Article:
Keira Miller recently made a mosaic bench in the shape of the state of California with a class of 4th, 5th, and 6th graders. The mosaic bench is made from California redwood and is to be auctioned off as part of a fundraiser to benefit their Montessori school.
Note that we do NOT recommend wood as a backer for outdoor mosaics, but if this mosaic had to be placed outdoors, some of the drier regions of California would be ideal. I think the mosaic would do well on a covered porch, and it would be a great addition to a family room or den.
Why No Wood Outdoors
Wood is NOT a suitable backer for mosaic because it slightly swells and contracts with daily changes in humidity, and these small changes are enough to make tiles and grout pop off even if the wood doesn’t warp or split in a way that is noticeable.
Wood can be sealed to minimize exposure to humidity in the air, but no seal is perfect. For this reason, I would recommend annual cleaning and resealing of a wood piece such as this, and I would have realistic expectations. (You might not have made a mosaic before, but you have seen how wood fairs outdoors in your local climate.)
For my annual resealings, I would use a silicone-based tile and grout sealer, which are invisible pore sealers that can plug any tiny holes or cracks that have formed. Water-based silicone tile and grout sealers are quick and easy to apply. Just wipe on and wipe off. They shouldn’t interfere with any stain or varnish already in place, and you can reseal the mosaic at the same time.
An Alternative Solution
Keira had a volunteer carpenter use a router to recess the area for the mosaic inlay. Her class then mounted the mosaic directly to the wood. A more robust solution would be to route out the wood a little deeper and then glue down a piece of 1/4-inch concrete backer board into the recess and mount the mosaic to that. Keep that in mind if you want to make a wooden table or bench for outdoors and want to add a mosaic inset.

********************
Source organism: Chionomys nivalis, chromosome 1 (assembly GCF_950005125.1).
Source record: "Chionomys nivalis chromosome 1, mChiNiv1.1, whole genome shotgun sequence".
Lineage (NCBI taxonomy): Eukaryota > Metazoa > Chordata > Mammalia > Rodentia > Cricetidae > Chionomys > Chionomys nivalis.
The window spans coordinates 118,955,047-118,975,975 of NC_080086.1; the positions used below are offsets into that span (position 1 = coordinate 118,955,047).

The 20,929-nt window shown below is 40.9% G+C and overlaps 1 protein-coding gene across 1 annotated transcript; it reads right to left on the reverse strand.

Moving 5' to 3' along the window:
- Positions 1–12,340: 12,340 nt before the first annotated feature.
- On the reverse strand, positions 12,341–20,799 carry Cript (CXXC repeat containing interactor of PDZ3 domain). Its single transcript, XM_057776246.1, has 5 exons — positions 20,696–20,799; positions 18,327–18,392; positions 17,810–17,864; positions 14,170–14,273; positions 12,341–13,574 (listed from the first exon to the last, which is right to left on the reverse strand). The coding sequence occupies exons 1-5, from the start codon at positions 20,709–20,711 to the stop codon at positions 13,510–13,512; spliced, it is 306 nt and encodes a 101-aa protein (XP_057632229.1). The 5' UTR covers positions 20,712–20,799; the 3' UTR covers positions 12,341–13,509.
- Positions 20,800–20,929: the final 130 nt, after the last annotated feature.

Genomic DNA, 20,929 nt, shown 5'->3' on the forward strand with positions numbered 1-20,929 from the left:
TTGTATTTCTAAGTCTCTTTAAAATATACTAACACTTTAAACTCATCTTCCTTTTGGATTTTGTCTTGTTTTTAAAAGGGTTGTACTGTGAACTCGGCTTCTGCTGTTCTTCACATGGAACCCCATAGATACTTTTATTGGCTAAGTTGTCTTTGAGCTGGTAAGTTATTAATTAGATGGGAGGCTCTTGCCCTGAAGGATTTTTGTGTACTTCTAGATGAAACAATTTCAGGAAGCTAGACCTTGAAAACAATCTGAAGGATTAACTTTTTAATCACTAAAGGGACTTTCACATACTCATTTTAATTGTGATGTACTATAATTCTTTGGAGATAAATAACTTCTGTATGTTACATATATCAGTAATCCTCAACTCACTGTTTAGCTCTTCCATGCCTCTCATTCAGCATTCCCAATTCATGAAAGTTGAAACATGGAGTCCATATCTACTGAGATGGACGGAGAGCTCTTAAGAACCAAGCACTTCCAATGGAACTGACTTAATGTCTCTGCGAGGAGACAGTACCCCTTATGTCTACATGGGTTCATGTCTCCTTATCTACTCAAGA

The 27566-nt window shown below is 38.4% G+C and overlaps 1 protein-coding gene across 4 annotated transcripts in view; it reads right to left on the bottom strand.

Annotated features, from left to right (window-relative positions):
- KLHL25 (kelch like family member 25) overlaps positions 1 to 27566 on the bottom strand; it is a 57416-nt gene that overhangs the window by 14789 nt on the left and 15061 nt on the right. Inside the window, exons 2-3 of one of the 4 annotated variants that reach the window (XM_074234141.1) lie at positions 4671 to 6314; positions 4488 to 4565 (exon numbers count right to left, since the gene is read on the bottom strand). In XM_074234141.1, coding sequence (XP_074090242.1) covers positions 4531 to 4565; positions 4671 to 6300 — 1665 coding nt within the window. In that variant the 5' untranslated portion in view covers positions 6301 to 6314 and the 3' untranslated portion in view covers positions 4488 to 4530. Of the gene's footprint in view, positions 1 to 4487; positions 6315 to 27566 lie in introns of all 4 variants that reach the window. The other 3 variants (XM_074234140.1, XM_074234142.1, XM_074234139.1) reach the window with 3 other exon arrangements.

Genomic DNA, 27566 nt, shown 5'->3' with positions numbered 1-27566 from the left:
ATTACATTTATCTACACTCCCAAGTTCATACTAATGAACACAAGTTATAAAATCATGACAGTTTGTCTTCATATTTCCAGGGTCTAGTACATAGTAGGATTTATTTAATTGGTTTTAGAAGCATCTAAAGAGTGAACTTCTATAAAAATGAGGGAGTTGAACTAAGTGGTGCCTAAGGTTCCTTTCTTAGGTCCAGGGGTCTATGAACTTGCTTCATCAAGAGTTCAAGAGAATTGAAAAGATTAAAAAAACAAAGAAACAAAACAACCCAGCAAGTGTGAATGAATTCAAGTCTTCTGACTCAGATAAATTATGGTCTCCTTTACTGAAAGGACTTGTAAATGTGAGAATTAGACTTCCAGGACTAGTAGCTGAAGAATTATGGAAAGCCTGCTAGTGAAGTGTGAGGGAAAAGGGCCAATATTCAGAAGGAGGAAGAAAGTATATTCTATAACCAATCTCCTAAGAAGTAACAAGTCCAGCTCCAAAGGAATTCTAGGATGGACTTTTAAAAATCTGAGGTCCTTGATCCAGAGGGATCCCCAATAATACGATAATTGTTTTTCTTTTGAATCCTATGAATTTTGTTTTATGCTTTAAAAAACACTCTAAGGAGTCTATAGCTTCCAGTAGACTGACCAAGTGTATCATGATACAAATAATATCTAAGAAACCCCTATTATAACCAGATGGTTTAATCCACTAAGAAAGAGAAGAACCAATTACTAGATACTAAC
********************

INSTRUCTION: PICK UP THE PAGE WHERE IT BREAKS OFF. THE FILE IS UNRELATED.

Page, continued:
When wood is used as a backer, we normally use Weldbond Glue for the adhesive, because it is the best for dry indoor mosaics, and thinset mortar only improves moisture resistance if it is used on a concrete or masonry surface (not wood). Keira asked if she needed to score the wood to improve adhesion, but that wasn’t necessary in this case because the wood had been freshly routed. If you suspect your wood is slick with rosin or superficial traces of oil, you can score it with 80-grit sandpaper.
Keira used my method of contact paper and packing tape to lay up the mosaic designs and transfer them to the backer.
Keep Art In Your School’s Art Project
I think it is extremely important that children be allowed to execute their own designs (real art) instead of just being a worker bee on a teacher’s design. Sure, students can learn technical skills by making a master copy, but if there is any chance that the project in question might be the only art the students get to make at school, then it is important that the project involves self expression and some amount of independent design. Art should be art, not visual engineering, at least when the artists are young and experiencing things for the first time.
If you are planning a mosaic mural for your school, consider a “quilt” pattern where each child gets to make their own design instead of one master design. The results are often more impressive visually, and they are definitely more inspiring.
Needless to say, I liked the California mosaic bench project because it was made from component designs made by different groups of students.
This mosaic was made from chunkier pieces of stone and ceramic tile, and consequently the grout gaps are a little larger than mosaics made from thinner glass tile. Mosaics made with wider grout gaps are more heavily impacted by grouting, and so it was critical that the grout color be right. Since the “frame” for this mosaic was redwood, I recommended a terracotta grout that matched the color of the wood.
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